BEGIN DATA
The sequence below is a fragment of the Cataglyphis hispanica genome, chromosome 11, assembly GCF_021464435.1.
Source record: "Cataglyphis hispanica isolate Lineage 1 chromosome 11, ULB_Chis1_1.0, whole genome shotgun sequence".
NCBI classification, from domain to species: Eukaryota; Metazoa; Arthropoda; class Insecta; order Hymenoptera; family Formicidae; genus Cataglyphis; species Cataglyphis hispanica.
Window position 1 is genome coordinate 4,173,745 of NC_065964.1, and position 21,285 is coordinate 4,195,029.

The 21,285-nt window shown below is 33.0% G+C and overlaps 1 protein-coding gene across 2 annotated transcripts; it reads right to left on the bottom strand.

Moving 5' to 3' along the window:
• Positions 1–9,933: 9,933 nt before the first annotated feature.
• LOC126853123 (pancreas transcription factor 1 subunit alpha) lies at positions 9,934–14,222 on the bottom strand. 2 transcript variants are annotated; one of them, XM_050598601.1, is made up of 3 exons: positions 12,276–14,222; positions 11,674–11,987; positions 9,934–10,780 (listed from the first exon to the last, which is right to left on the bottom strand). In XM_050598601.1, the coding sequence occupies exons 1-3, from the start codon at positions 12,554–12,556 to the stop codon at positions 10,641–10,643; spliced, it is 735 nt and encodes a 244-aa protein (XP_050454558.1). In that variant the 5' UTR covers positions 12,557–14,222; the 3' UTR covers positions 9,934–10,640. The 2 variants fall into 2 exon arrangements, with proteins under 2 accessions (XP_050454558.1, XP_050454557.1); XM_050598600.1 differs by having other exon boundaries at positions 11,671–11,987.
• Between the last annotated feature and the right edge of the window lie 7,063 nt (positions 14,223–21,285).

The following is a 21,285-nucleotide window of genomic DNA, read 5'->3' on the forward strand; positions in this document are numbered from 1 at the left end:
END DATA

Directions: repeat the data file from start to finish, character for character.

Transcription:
The sequence below is a fragment of the Cataglyphis hispanica genome, chromosome 11, assembly GCF_021464435.1.
Source record: "Cataglyphis hispanica isolate Lineage 1 chromosome 11, ULB_Chis1_1.0, whole genome shotgun sequence".
NCBI classification, from domain to species: Eukaryota; Metazoa; Arthropoda; class Insecta; order Hymenoptera; family Formicidae; genus Cataglyphis; species Cataglyphis hispanica.
Window position 1 is genome coordinate 4,173,745 of NC_065964.1, and position 21,285 is coordinate 4,195,029.

The 21,285-nt window shown below is 33.0% G+C and overlaps 1 protein-coding gene across 2 annotated transcripts; it reads right to left on the bottom strand.

Moving 5' to 3' along the window:
• Positions 1–9,933: 9,933 nt before the first annotated feature.
• LOC126853123 (pancreas transcription factor 1 subunit alpha) lies at positions 9,934–14,222 on the bottom strand. 2 transcript variants are annotated; one of them, XM_050598601.1, is made up of 3 exons: positions 12,276–14,222; positions 11,674–11,987; positions 9,934–10,780 (listed from the first exon to the last, which is right to left on the bottom strand). In XM_050598601.1, the coding sequence occupies exons 1-3, from the start codon at positions 12,554–12,556 to the stop codon at positions 10,641–10,643; spliced, it is 735 nt and encodes a 244-aa protein (XP_050454558.1). In that variant the 5' UTR covers positions 12,557–14,222; the 3' UTR covers positions 9,934–10,640. The 2 variants fall into 2 exon arrangements, with proteins under 2 accessions (XP_050454558.1, XP_050454557.1); XM_050598600.1 differs by having other exon boundaries at positions 11,671–11,987.
• Between the last annotated feature and the right edge of the window lie 7,063 nt (positions 14,223–21,285).

The following is a 21,285-nucleotide window of genomic DNA, read 5'->3' on the forward strand; positions in this document are numbered from 1 at the left end: